Blood thinners as a early COVID-19 treatment could improve mortality rates, study says

Prescribing blood thinners early on in COVID-19 patients' hospital stays reduced their 30-day mortality risk, according to an EHR-based study published Feb. 11 in The BMJ.

Researchers analyzed the EHR records for more than 4,000 COVID-19 patients hospitalized in  the VA health system from March through July, finding patients who received preventive anticoagulants within 24 hours of being admitted were less likely to die in 30 days than patients who did not receive them.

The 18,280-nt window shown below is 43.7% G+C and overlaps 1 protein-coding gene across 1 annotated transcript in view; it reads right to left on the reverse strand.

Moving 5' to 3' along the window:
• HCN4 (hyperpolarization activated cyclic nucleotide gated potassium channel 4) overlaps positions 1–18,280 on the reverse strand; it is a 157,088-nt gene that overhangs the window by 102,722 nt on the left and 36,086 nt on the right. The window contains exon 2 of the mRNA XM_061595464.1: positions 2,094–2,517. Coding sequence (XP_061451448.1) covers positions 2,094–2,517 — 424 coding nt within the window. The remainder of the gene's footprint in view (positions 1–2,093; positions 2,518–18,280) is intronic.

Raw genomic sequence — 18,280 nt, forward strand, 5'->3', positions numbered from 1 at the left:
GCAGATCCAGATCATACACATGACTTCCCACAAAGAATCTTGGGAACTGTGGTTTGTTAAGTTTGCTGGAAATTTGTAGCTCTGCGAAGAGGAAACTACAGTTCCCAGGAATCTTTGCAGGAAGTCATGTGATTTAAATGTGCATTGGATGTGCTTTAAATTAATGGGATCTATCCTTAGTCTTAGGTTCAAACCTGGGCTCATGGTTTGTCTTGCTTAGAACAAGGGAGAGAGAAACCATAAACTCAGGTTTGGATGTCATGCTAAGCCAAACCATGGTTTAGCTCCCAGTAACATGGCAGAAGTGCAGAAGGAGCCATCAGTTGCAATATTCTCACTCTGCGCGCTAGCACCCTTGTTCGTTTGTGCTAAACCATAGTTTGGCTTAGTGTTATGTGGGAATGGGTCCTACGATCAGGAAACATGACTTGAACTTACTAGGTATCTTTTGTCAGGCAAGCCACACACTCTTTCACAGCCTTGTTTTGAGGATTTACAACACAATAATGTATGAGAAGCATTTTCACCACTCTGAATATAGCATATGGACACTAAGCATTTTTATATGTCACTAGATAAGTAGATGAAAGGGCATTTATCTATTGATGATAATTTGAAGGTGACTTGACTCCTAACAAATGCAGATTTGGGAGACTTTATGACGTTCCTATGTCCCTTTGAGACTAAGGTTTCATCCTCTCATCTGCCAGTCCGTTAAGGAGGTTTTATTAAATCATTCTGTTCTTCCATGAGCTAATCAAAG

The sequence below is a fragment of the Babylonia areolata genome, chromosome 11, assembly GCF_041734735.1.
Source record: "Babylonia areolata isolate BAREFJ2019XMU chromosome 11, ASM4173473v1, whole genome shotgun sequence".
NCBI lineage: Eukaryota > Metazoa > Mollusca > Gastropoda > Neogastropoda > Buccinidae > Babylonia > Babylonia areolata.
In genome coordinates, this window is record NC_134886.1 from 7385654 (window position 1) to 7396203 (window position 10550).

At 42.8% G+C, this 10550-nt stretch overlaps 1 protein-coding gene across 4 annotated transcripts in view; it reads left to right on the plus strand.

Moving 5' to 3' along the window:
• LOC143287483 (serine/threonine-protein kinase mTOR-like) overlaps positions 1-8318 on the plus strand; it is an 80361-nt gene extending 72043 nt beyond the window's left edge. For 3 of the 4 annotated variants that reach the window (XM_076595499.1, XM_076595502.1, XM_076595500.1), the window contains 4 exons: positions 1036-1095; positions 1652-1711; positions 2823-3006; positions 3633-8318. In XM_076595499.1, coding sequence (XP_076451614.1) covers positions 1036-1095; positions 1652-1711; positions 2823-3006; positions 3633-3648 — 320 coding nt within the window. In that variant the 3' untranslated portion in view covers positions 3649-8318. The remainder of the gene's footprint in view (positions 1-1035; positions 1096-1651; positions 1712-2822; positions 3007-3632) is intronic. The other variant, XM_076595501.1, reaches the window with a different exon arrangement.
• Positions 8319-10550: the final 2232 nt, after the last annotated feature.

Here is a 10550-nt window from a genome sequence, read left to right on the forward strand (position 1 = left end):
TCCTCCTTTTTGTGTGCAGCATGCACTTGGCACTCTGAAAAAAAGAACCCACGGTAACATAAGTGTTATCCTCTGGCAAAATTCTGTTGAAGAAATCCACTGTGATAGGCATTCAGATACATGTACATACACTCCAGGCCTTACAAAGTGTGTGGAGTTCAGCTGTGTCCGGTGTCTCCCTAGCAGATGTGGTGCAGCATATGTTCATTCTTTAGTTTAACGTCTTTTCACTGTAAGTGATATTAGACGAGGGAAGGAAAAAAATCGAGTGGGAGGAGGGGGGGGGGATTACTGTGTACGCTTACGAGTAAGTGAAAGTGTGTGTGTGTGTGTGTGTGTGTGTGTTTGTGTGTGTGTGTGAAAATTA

The 30-day mortality rate among those who received anticoagulants early was 14 percent, compared to 19 percent among patients who did not.

The study authors said blood thinners may improve COVID-19 patients' outcomes because the disease sometimes causes irregular blood clotting. They also said randomized, clinical trials are needed to validate their findings. 

More articles on patient safety and outcomes:
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